On January 27, 2016 (form dated January 25, 2016), the Department of Public Instruction (department) received a complaint under state and federal special education law from XXXXX against the Fond du Lac School District. This is the department’s decision regarding that complaint. The issue is whether the district, during the 2015-16 school year, properly conducted a special education evaluation.
School districts are required under state and federal special education law to identify, locate, and evaluate all children with disabilities who are in need of special education and related services. Each district must establish written procedures for accepting and processing referrals. All referrals must be in writing and the district must accept and process all referrals submitted to the district. Upon receipt of a referral, the district must appoint an individualized education program (IEP) team and conduct an evaluation of the child. The IEP team must conduct a review of existing data to determine what additional data, if any, are needed to complete the evaluation. The student’s parent must be afforded an opportunity to participate in this review. In addition, this review must include not less than one regular education teacher of the child, one special education teacher who has recent training or experience related to the child’s known or suspected area of special education needs, and a local educational agency (LEA) representative. Within 15 business days of receiving the referral, the district must send to the student’s parent a request for consent for additional testing or notice that no additional testing is necessary. An IEP team meeting must be conducted to determine eligibility within 60 days after receiving parental consent for evaluation or notifying parents that no additional assessments are needed.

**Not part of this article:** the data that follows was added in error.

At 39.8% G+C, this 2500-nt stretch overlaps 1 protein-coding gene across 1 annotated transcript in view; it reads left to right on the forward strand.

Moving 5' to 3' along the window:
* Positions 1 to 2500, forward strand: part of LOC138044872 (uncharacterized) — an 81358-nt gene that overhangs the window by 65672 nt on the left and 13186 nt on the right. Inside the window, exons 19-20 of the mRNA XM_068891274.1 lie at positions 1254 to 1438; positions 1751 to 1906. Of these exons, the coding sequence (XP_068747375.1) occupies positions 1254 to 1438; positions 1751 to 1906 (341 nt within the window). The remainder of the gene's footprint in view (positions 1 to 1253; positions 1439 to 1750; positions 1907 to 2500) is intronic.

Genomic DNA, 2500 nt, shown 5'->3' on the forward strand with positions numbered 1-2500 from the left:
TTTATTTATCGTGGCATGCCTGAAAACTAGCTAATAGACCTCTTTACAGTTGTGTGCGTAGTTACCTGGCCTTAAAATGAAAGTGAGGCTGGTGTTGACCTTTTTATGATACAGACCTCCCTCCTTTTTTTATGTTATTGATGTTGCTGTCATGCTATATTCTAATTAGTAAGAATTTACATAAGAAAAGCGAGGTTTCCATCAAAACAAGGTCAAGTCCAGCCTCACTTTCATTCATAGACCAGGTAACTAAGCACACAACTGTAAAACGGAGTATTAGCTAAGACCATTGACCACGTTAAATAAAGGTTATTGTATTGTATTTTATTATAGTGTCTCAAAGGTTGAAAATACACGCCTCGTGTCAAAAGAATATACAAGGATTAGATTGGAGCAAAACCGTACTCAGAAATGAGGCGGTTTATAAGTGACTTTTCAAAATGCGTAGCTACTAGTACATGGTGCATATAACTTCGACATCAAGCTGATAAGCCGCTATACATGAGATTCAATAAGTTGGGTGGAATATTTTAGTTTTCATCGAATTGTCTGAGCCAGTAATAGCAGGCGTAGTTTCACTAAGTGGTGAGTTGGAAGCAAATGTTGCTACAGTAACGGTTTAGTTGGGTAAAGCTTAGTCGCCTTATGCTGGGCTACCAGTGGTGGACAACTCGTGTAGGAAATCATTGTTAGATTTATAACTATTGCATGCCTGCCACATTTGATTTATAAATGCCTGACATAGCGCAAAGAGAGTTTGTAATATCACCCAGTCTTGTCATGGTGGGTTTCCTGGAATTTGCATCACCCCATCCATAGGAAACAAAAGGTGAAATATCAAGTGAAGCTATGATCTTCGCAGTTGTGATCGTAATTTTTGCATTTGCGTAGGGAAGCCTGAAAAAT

On October 5, 2015, the district received a special education referral stating concerns about the student’s behavior and social interactions. A review of existing evaluation data was conducted on October 16, and October 19, with the required district staff members and parent. On October 19, within 15 business days of receiving the referral, the district sent the parent notice and a request for consent to evaluate the student and conduct additional assessments. This included a description of the areas to be evaluated and the types of assessments that would be used. On October 19, the district received the parent’s consent to conduct additional assessments.
On December 7, 2015, within the 60 day time limit, the IEP team met to determine eligibility for special education. The IEP team reviewed information, including evaluations, developmental and sensory checklists, and teacher observations. During the IEP team meeting, some staff members expressed concerns regarding the student’s social interactions, specific to communication skills. The IEP team, including the speech and language pathologist, used the speech and language evaluation and observations to demonstrate that the student was functioning in the at to above average range in the area of social communication, in both receptive and expressive language. The team felt that the student also displayed age appropriate behavior and social skills.
The IEP team determined the student did not have an impairment and need for special education. The IEP team’s evaluation report included documentation that the student did not meet eligibility criteria and was not eligible for special education. The district properly conducted a special education evaluation.
This concludes our review of this complaint.
//signed CST 3/21/2016
Carolyn Stanford Taylor
Assistant State Superintendent
Division for Learning Support